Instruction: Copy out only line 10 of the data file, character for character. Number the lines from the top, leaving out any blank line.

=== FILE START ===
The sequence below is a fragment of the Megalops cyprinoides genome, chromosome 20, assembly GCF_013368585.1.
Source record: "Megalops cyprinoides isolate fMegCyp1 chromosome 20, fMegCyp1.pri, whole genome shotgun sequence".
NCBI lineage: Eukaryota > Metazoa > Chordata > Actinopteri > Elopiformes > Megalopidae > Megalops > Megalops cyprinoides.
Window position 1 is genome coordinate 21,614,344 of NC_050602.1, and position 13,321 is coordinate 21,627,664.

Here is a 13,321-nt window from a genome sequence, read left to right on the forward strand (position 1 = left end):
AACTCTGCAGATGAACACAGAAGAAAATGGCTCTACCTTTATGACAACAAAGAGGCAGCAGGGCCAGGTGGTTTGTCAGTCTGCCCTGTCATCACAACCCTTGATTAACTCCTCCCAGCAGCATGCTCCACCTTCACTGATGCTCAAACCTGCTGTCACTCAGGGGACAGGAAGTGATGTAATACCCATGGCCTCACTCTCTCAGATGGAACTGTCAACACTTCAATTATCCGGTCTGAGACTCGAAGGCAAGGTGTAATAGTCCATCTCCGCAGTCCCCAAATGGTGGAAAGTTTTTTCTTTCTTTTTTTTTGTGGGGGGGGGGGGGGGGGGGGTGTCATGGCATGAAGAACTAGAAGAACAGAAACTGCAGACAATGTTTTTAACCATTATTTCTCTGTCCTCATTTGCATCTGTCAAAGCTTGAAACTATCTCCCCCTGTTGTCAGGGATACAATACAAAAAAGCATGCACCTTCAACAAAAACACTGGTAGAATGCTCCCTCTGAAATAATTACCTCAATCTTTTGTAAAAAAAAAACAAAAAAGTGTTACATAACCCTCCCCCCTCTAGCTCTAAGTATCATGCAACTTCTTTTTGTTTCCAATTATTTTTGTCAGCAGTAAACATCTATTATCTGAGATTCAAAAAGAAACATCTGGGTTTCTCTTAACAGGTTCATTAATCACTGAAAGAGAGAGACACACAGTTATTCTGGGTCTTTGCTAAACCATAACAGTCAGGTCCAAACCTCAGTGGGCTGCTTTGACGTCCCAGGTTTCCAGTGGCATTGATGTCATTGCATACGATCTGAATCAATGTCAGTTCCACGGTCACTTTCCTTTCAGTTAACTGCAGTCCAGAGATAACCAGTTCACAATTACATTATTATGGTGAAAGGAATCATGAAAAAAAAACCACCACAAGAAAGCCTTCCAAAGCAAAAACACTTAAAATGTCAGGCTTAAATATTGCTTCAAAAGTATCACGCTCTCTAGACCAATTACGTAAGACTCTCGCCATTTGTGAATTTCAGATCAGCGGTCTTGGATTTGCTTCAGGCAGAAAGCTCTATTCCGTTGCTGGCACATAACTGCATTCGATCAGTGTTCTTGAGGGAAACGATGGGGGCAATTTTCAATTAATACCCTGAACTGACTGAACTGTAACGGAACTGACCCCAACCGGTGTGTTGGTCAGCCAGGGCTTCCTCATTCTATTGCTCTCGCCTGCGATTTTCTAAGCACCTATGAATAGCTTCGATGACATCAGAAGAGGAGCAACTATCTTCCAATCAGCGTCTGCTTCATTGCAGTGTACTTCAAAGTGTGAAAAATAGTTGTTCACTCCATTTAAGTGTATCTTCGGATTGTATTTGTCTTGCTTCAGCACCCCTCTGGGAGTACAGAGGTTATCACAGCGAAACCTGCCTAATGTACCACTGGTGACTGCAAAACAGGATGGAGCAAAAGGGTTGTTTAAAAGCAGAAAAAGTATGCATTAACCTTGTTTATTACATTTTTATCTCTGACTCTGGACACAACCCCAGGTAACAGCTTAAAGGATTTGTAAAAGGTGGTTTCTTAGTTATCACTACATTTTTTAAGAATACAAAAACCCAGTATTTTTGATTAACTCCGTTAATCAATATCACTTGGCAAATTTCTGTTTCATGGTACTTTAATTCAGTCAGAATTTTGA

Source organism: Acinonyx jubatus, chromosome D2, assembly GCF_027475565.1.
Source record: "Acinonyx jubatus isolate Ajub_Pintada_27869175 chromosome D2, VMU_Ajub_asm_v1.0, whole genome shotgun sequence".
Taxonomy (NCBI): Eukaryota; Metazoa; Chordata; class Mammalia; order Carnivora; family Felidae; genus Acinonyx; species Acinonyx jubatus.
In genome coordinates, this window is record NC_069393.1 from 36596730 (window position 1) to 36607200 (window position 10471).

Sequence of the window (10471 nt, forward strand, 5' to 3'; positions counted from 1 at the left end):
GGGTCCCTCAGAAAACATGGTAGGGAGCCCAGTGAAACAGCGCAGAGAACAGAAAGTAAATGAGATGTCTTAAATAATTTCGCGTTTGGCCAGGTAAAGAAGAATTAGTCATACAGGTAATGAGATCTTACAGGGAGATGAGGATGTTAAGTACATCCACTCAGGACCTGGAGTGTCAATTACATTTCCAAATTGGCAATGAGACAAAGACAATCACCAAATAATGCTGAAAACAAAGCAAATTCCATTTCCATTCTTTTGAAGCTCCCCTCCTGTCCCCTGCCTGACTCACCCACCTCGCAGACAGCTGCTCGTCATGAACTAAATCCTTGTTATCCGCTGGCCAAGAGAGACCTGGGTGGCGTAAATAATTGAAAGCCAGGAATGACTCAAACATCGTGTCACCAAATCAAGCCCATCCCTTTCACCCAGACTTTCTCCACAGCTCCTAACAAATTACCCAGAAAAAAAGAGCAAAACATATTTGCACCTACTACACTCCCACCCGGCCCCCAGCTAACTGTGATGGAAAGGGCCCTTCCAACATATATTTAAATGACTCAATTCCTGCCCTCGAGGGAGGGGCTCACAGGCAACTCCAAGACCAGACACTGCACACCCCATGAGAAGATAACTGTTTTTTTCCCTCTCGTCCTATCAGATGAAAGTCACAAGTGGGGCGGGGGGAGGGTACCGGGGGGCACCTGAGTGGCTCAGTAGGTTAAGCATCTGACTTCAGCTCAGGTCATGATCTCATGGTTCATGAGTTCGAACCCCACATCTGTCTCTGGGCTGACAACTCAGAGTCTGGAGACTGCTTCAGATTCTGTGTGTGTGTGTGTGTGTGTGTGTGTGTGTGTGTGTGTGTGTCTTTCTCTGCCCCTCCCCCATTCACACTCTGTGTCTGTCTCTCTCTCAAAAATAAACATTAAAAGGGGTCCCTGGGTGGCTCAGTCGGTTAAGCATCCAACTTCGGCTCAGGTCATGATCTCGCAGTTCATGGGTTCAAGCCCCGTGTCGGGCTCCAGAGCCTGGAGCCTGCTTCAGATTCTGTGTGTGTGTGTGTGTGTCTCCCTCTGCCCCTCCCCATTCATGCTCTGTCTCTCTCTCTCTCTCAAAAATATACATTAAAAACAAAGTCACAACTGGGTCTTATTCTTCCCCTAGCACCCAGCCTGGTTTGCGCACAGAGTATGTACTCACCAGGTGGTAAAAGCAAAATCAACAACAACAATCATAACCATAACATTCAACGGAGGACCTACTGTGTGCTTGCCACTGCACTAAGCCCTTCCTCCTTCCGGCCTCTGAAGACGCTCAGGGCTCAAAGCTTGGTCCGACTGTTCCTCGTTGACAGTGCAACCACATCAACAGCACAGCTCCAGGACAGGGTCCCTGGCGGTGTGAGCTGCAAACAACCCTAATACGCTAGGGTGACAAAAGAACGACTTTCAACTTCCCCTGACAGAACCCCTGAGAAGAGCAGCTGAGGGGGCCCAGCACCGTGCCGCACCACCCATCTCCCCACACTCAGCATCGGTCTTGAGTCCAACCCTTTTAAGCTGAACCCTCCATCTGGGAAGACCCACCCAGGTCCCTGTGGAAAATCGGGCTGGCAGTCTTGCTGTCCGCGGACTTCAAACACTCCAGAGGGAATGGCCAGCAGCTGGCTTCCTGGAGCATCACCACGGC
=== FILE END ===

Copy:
In genome coordinates, this window is record NC_069393.1 from 36596730 (window position 1) to 36607200 (window position 10471).